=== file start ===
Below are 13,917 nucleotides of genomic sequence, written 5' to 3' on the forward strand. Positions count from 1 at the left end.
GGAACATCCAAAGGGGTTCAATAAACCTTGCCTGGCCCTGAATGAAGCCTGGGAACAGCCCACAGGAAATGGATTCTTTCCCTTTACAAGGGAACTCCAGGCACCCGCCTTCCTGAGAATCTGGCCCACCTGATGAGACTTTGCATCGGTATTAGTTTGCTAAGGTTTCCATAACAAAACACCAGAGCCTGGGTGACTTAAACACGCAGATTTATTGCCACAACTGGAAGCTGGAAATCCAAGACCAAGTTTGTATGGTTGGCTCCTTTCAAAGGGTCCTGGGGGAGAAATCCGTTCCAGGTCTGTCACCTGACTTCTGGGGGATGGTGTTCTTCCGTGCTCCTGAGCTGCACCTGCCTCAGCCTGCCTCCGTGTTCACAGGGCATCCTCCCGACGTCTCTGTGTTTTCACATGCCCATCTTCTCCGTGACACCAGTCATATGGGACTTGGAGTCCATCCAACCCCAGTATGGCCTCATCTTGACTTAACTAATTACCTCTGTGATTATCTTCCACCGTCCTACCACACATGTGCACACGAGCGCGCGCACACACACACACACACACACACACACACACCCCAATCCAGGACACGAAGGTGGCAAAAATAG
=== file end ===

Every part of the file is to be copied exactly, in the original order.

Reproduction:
Below are 13,917 nucleotides of genomic sequence, written 5' to 3' on the forward strand. Positions count from 1 at the left end.
GGAACATCCAAAGGGGTTCAATAAACCTTGCCTGGCCCTGAATGAAGCCTGGGAACAGCCCACAGGAAATGGATTCTTTCCCTTTACAAGGGAACTCCAGGCACCCGCCTTCCTGAGAATCTGGCCCACCTGATGAGACTTTGCATCGGTATTAGTTTGCTAAGGTTTCCATAACAAAACACCAGAGCCTGGGTGACTTAAACACGCAGATTTATTGCCACAACTGGAAGCTGGAAATCCAAGACCAAGTTTGTATGGTTGGCTCCTTTCAAAGGGTCCTGGGGGAGAAATCCGTTCCAGGTCTGTCACCTGACTTCTGGGGGATGGTGTTCTTCCGTGCTCCTGAGCTGCACCTGCCTCAGCCTGCCTCCGTGTTCACAGGGCATCCTCCCGACGTCTCTGTGTTTTCACATGCCCATCTTCTCCGTGACACCAGTCATATGGGACTTGGAGTCCATCCAACCCCAGTATGGCCTCATCTTGACTTAACTAATTACCTCTGTGATTATCTTCCACCGTCCTACCACACATGTGCACACGAGCGCGCGCACACACACACACACACACACACACACACACCCCAATCCAGGACACGAAGGTGGCAAAAATAG